Nellie McClung’s home in Calgary …

In 1924 Nellie McClung, now nationally famous as a member of “The Famous Five,” moved to Calgary where she would reside until 1933. Her political import needs little explanation or review as she is renowned for the impact of the Persons Case in Canada. She published her first novel Sowing Seeds in Danny in 1908 which was followed by 7 more novels, a collection of short stories and 8 volumes of non-fiction by 1945. Her home — at 803 – 15 Ave SW, Calgary, — is a historic site and currently the Columbia Consulate.Screen Shot 2016-03-08 at 8.31.39 PM.png


introductions …

To celebrate National Poetry Month and UNESCO World Poetry Day, each year municipalities across Canada are challenged to bring poetry into politics. One mayor leads this annual challenge by inviting a poet to read at a council meeting in March or April, and challenges mayors and councils across the nation to follow suit and join the celebration. Initiated by Regina Mayor Pat Fiacco in 2012, the Mayor’s Poetry City Challenge celebrates poetry, writing, small presses and the contribution of poets and all writers to the rich cultural life in our country. Last year the torch was passed from Regina to Calgary, and Mayor Nenshi’s first challenge was a huge success. With over seventy participants, the 2015 challenge was our largest yet—but we hope for even more in 2016!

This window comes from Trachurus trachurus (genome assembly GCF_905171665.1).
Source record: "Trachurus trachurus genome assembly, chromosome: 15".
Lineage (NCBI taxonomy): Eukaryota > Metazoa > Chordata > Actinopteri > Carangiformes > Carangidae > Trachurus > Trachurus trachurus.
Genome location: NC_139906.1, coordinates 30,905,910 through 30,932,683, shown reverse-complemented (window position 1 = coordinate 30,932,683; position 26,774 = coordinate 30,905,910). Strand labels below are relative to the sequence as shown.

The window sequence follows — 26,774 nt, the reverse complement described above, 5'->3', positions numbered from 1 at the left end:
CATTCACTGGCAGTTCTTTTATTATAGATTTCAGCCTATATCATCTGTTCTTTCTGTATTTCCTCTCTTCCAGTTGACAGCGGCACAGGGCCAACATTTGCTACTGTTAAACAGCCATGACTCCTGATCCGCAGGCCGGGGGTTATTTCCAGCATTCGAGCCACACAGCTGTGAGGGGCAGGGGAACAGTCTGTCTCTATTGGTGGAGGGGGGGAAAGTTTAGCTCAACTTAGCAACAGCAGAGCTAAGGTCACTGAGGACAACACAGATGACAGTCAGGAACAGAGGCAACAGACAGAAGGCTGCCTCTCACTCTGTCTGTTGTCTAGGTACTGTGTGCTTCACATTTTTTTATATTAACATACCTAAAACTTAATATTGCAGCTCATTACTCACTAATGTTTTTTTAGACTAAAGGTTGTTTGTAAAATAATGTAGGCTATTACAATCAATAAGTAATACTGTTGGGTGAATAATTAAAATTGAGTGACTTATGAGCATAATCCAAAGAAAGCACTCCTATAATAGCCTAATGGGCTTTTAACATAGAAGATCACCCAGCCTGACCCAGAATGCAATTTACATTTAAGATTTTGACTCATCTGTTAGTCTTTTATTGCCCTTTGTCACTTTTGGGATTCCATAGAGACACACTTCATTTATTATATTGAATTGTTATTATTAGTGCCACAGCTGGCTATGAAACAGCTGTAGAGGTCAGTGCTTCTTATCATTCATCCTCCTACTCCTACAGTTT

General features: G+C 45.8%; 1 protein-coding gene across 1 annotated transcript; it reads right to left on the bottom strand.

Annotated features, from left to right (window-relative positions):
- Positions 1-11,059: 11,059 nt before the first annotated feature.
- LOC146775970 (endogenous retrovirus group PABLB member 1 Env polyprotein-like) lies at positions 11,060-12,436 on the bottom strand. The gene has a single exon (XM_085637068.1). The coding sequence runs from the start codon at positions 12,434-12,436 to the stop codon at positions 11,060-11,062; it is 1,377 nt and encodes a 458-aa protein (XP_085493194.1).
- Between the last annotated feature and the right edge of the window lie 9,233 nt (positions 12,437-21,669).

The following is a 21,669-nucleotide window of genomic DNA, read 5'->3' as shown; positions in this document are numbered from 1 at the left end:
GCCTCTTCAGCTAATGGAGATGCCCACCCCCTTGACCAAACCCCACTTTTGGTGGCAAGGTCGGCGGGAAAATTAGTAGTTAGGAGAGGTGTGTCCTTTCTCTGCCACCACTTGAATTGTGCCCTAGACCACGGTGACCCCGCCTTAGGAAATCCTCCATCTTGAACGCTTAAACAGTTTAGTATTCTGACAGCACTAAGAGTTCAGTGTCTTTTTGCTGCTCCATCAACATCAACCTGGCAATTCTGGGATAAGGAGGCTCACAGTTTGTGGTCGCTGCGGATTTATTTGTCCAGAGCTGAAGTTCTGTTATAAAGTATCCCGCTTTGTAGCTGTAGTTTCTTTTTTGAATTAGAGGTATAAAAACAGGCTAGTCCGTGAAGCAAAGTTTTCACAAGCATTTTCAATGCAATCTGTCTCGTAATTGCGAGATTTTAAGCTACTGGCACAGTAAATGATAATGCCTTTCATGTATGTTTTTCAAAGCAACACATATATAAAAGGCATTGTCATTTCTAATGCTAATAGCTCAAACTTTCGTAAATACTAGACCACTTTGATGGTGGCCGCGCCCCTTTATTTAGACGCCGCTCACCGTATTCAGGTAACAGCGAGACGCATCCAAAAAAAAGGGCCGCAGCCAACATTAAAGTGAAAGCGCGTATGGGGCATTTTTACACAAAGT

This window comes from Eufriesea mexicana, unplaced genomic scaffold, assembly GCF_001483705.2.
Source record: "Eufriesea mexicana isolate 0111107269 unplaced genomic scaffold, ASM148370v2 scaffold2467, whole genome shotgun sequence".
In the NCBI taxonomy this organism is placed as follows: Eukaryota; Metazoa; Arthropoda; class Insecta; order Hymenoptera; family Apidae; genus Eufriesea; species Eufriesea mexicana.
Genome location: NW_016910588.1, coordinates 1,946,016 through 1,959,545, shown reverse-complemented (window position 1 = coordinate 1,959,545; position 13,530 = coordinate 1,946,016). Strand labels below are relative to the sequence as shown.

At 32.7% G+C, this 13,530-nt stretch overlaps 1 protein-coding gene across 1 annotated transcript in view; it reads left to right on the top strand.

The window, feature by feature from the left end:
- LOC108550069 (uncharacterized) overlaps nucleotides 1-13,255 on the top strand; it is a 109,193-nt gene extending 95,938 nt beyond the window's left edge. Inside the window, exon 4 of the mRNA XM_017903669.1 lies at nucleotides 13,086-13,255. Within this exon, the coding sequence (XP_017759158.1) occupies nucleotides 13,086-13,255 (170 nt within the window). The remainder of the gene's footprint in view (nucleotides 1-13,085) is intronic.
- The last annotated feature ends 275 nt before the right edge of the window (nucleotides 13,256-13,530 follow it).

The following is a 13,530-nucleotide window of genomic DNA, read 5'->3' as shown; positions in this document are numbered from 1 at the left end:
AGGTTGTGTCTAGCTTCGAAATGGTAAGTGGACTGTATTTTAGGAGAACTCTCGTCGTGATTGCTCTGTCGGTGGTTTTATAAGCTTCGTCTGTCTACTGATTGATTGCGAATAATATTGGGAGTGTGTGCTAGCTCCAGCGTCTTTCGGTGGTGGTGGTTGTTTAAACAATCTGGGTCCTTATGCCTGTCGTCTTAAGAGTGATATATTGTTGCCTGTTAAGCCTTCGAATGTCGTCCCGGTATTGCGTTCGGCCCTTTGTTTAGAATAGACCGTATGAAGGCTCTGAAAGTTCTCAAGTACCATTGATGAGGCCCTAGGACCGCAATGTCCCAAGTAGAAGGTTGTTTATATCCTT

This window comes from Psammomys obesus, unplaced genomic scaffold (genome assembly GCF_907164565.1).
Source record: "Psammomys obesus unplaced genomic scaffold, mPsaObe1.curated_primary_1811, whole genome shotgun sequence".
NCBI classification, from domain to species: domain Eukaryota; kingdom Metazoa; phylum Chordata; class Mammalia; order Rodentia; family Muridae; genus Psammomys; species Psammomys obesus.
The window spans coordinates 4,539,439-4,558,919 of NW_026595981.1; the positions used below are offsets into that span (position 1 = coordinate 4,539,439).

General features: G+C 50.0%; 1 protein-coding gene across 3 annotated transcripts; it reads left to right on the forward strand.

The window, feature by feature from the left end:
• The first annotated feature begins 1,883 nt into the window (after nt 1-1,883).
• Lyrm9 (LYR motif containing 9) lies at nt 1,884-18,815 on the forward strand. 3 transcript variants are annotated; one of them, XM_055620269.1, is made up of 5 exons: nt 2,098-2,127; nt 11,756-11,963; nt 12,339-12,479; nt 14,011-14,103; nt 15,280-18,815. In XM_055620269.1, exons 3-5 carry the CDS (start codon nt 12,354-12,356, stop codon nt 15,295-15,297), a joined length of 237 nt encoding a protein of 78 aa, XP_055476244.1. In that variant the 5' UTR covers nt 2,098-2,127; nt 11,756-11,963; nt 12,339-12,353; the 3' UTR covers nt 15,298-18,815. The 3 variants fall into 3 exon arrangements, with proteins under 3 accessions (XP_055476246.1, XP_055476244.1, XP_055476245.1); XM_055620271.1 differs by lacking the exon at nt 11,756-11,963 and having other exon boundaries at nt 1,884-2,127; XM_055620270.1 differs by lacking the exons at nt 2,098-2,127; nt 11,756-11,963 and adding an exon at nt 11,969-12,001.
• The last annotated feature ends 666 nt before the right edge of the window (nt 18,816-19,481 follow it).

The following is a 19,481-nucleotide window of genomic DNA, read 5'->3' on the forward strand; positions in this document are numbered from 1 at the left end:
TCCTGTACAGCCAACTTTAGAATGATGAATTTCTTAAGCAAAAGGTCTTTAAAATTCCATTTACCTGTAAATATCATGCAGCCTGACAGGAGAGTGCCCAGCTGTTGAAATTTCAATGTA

As Calgary’s Poet Laureate, I have a challenge for writers and readers across Canada.

I ask that writers and readers across Canada explore how literature has reflected and created their own communities … find spaces of literary importance (homes where writers once lived, areas authors have written about, moments of historic literary import, etc), photograph those spaces and post on twitter with a brief description and the hashtag #writtenrighthere

Help document how Canadian literature reflects and affects how we understand our communities and our place.

It could be an intersection or park named in a book, it could be a mountain range celebrated in a poem, it could be the former home of a beloved poet or the location of a Canadian press; it could be a park named after your favourite literary figure or a surprising connection with how Canadian literature has developed just down the street …

How have the spaces of your community shaped (or been shaped by) literature? Where do you see the spaces that have created Canadian Literature in your community?

#writtenrighthere celebrates literary history … and how writing comes from community.